So, uh..this one time at band camp…
…wait, that’s a different story
But, both include crazy.
I know, right?
I had to have my car’s window-driver-uppy-thingy (it’s an industry term, trust me) fixed this summer.
I was driving home from the store when SNAP! BAM! BANG! The thingy-bobber that holds the doo-hickey what holds up the glass in the window went ka-flooie.
I’m telling you, I got all these terms from my “Service Advisor”.
Anyway, since this happened on a Sunday, and I couldn’t wait for days to get it fixed, I had to have it done at my local dealership the next day.
I dropped the car off at 7:00 a.m. and waited in the “Guest Lounge”, complete with “FREE Wi-Fi” and donuts, for the “Courtesy Van” driver to give me a ride home.
The kid that gave me a ride home was clean-cut, well-dressed, and about as polite a young man as I’d ever encountered. He truly restored my faith in those crazy kids these days.
When we got to my house I asked him if he’d be the one picking me up, and he said if it was before noon yes but if not it would be “the afternoon guy”.
My car was ready at 3:00 p.m., so I go “the afternoon guy”. Only my morning driver forgot to one very important word.
The word is “crazy”.
So, I got “the crazy afternoon guy”.
He looked normal enough, as I climbed into the van for the (thankfully) short trip to the dealership.
Looks are sooooooooo deceiving sometimes, amiright?
The second my ass hit the seat, and he was backing out of the driveway having to stop for the young Hispanic mother pushing a stroller past my house, he mutters “f*9$ing wetbacks” under his breath.
I thought maybe the batteries in my hearing aid needed replacing.
Then I remembered I don’t wear hearing aids.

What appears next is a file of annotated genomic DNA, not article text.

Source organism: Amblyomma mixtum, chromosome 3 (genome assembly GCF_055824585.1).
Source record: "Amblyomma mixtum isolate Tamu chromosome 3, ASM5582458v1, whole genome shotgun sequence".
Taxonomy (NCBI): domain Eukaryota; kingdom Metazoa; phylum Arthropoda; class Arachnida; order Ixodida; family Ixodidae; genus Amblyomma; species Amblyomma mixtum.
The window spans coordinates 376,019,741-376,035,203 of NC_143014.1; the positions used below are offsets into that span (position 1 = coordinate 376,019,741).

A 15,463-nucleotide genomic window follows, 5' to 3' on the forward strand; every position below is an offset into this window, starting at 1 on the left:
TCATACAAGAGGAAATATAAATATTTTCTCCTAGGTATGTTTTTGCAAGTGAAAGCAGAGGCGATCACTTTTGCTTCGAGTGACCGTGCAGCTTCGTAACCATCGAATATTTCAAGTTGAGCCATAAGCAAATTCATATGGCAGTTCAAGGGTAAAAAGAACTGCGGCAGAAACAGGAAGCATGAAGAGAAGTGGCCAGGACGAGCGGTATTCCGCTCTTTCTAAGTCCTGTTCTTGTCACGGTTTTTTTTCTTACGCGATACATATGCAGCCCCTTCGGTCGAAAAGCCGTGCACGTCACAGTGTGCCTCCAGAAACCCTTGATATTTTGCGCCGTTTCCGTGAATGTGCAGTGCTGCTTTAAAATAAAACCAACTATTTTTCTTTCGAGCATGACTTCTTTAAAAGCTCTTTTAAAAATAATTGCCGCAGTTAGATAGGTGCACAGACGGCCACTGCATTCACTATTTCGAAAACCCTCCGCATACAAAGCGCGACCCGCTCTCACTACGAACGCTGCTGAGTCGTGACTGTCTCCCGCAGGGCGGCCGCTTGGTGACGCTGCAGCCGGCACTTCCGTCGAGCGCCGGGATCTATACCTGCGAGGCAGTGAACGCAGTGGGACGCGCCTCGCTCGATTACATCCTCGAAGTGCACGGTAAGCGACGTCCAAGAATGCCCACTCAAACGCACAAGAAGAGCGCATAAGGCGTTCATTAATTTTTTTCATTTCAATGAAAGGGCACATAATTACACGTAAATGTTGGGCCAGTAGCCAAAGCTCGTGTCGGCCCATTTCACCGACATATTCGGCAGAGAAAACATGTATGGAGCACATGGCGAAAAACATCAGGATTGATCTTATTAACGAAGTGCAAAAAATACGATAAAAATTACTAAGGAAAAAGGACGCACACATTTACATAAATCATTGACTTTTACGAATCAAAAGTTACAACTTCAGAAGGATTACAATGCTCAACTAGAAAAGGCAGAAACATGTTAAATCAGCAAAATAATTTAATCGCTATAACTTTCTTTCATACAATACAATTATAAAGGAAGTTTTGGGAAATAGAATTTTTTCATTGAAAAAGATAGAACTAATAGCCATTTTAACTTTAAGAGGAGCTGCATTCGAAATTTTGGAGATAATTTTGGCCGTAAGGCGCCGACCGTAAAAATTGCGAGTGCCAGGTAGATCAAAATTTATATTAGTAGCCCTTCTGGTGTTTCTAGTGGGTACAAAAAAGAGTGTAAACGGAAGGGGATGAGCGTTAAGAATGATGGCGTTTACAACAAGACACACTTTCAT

By then, though, it was too late to say anything.
I was busy holding on for dear life as we screamed down the street, me jokingly saying “the speed limit is 30 through here, and the police do patrol my neighborhood.”
“It’s no wonder,” he replied looking at the ramshackle homes next to the nice ones, “I can imagine the kind of people you have here.”
Squaring my shoulders around to face him, I said, “Yes, they are very nice people. Very. Nice.” and gave him an icy stare.
He stared straight ahead at the road, hands tightly gripping the steering wheel.
We were silent for about five minutes when he began to regale me of stories about him and his Hispanic friends skipping school years ago and getting high while playing on the PS2.
I’m not sure what kind of reaction he was expecting. Did he think I’d be impressed? I wasn’t. Did he’d think I would relate? I didn’t.
Having nothing to add to the conversation, I sat silent, hoping he’d take the hint.
He didn’t, and as he sped down the road, weaving in and out of traffic, he went on describing his escapades as a teenager – and how, at 28, he didn’t “do those kinds of things anymore”.
I didn’t care at that point, I just wanted the ride to end and hoped I’d be able to release my death-grip on the armrest when we stopped.
Finally, he turned down a side street I didn’t recognize, but which he assured me was “a shortcut”.
I said I’d take his word for it.
He grinned at me and said, “It’s not like I’m going to take you out into the woods and leave you there.”
I laughed, not finding it funny, and thanked God that the “woods” to which he referred was just a stand of trees near some railroad tracks.
A few minutes later we got to the dealership. I was glad to be back in the pool of sharks, and as I ready my stuff to get out of the car the afternoon guy couldn’t resist a parting shot.
“Yep, a lot of my friends were wetbacks…but now them sand n*($%#s, ain’t nobody got not use for them.”
I was rendered speechless.
Until I saw my “Service Advisor”.
When I was done telling him about my enlightening afternoon ride in the “Courtesy Van”, he was the speechless one.